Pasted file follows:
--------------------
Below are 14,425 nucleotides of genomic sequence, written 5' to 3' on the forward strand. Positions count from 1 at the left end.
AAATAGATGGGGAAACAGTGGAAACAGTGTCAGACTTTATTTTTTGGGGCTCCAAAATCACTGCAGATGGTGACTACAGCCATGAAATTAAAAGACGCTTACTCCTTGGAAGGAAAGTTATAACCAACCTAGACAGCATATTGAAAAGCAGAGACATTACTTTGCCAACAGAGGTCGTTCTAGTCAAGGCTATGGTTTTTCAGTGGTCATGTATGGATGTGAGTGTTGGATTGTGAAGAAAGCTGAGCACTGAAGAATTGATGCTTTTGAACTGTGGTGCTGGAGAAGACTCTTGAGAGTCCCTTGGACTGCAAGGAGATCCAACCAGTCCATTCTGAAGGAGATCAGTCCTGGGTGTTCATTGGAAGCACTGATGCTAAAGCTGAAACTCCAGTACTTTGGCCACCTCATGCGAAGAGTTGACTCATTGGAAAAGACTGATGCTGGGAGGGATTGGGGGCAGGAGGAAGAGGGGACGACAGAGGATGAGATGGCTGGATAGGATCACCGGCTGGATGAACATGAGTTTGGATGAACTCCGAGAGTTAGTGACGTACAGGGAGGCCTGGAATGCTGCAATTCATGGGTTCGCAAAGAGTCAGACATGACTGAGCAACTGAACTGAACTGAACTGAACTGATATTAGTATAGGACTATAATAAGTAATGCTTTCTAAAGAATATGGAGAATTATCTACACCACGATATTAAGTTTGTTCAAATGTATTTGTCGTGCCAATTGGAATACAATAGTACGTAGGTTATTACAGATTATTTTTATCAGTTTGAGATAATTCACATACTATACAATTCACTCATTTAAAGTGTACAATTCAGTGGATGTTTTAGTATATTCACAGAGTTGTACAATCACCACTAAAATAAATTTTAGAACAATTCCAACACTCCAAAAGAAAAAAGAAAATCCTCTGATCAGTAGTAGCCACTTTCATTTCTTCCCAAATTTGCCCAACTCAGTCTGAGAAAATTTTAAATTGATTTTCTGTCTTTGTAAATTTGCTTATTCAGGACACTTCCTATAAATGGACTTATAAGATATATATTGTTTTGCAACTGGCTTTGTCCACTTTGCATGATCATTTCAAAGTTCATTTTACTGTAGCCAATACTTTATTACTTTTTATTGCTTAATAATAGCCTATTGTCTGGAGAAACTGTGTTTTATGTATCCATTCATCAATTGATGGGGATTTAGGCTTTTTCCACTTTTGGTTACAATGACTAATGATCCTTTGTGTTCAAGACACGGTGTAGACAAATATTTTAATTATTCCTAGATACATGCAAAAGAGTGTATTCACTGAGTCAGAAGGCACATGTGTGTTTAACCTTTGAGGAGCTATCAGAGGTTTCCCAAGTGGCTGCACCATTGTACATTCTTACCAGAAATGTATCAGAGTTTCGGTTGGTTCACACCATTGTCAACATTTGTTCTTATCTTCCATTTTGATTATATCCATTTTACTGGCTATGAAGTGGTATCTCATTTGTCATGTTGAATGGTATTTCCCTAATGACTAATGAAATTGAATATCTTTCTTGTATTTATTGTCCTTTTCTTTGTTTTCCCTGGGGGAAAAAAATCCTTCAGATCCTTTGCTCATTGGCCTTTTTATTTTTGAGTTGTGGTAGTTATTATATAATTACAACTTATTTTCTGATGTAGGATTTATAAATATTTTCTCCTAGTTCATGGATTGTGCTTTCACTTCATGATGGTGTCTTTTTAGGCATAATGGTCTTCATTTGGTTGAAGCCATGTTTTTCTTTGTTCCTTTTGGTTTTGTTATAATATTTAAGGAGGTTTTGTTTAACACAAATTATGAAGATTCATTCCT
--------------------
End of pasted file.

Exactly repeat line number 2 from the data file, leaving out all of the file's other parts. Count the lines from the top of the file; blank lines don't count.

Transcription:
AAATAGATGGGGAAACAGTGGAAACAGTGTCAGACTTTATTTTTTGGGGCTCCAAAATCACTGCAGATGGTGACTACAGCCATGAAATTAAAAGACGCTTACTCCTTGGAAGGAAAGTTATAACCAACCTAGACAGCATATTGAAAAGCAGAGACATTACTTTGCCAACAGAGGTCGTTCTAGTCAAGGCTATGGTTTTTCAGTGGTCATGTATGGATGTGAGTGTTGGATTGTGAAGAAAGCTGAGCACTGAAGAATTGATGCTTTTGAACTGTGGTGCTGGAGAAGACTCTTGAGAGTCCCTTGGACTGCAAGGAGATCCAACCAGTCCATTCTGAAGGAGATCAGTCCTGGGTGTTCATTGGAAGCACTGATGCTAAAGCTGAAACTCCAGTACTTTGGCCACCTCATGCGAAGAGTTGACTCATTGGAAAAGACTGATGCTGGGAGGGATTGGGGGCAGGAGGAAGAGGGGACGACAGAGGATGAGATGGCTGGATAGGATCACCGGCTGGATGAACATGAGTTTGGATGAACTCCGAGAGTTAGTGACGTACAGGGAGGCCTGGAATGCTGCAATTCATGGGTTCGCAAAGAGTCAGACATGACTGAGCAACTGAACTGAACTGAACTGAACTGATATTAGTATAGGACTATAATAAGTAATGCTTTCTAAAGAATATGGAGAATTATCTACACCACGATATTAAGTTTGTTCAAATGTATTTGTCGTGCCAATTGGAATACAATAGTACGTAGGTTATTACAGATTATTTTTATCAGTTTGAGATAATTCACATACTATACAATTCACTCATTTAAAGTGTACAATTCAGTGGATGTTTTAGTATATTCACAGAGTTGTACAATCACCACTAAAATAAATTTTAGAACAATTCCAACACTCCAAAAGAAAAAAGAAAATCCTCTGATCAGTAGTAGCCACTTTCATTTCTTCCCAAATTTGCCCAACTCAGTCTGAGAAAATTTTAAATTGATTTTCTGTCTTTGTAAATTTGCTTATTCAGGACACTTCCTATAAATGGACTTATAAGATATATATTGTTTTGCAACTGGCTTTGTCCACTTTGCATGATCATTTCAAAGTTCATTTTACTGTAGCCAATACTTTATTACTTTTTATTGCTTAATAATAGCCTATTGTCTGGAGAAACTGTGTTTTATGTATCCATTCATCAATTGATGGGGATTTAGGCTTTTTCCACTTTTGGTTACAATGACTAATGATCCTTTGTGTTCAAGACACGGTGTAGACAAATATTTTAATTATTCCTAGATACATGCAAAAGAGTGTATTCACTGAGTCAGAAGGCACATGTGTGTTTAACCTTTGAGGAGCTATCAGAGGTTTCCCAAGTGGCTGCACCATTGTACATTCTTACCAGAAATGTATCAGAGTTTCGGTTGGTTCACACCATTGTCAACATTTGTTCTTATCTTCCATTTTGATTATATCCATTTTACTGGCTATGAAGTGGTATCTCATTTGTCATGTTGAATGGTATTTCCCTAATGACTAATGAAATTGAATATCTTTCTTGTATTTATTGTCCTTTTCTTTGTTTTCCCTGGGGGAAAAAAATCCTTCAGATCCTTTGCTCATTGGCCTTTTTATTTTTGAGTTGTGGTAGTTATTATATAATTACAACTTATTTTCTGATGTAGGATTTATAAATATTTTCTCCTAGTTCATGGATTGTGCTTTCACTTCATGATGGTGTCTTTTTAGGCATAATGGTCTTCATTTGGTTGAAGCCATGTTTTTCTTTGTTCCTTTTGGTTTTGTTATAATATTTAAGGAGGTTTTGTTTAACACAAATTATGAAGATTCATTCCT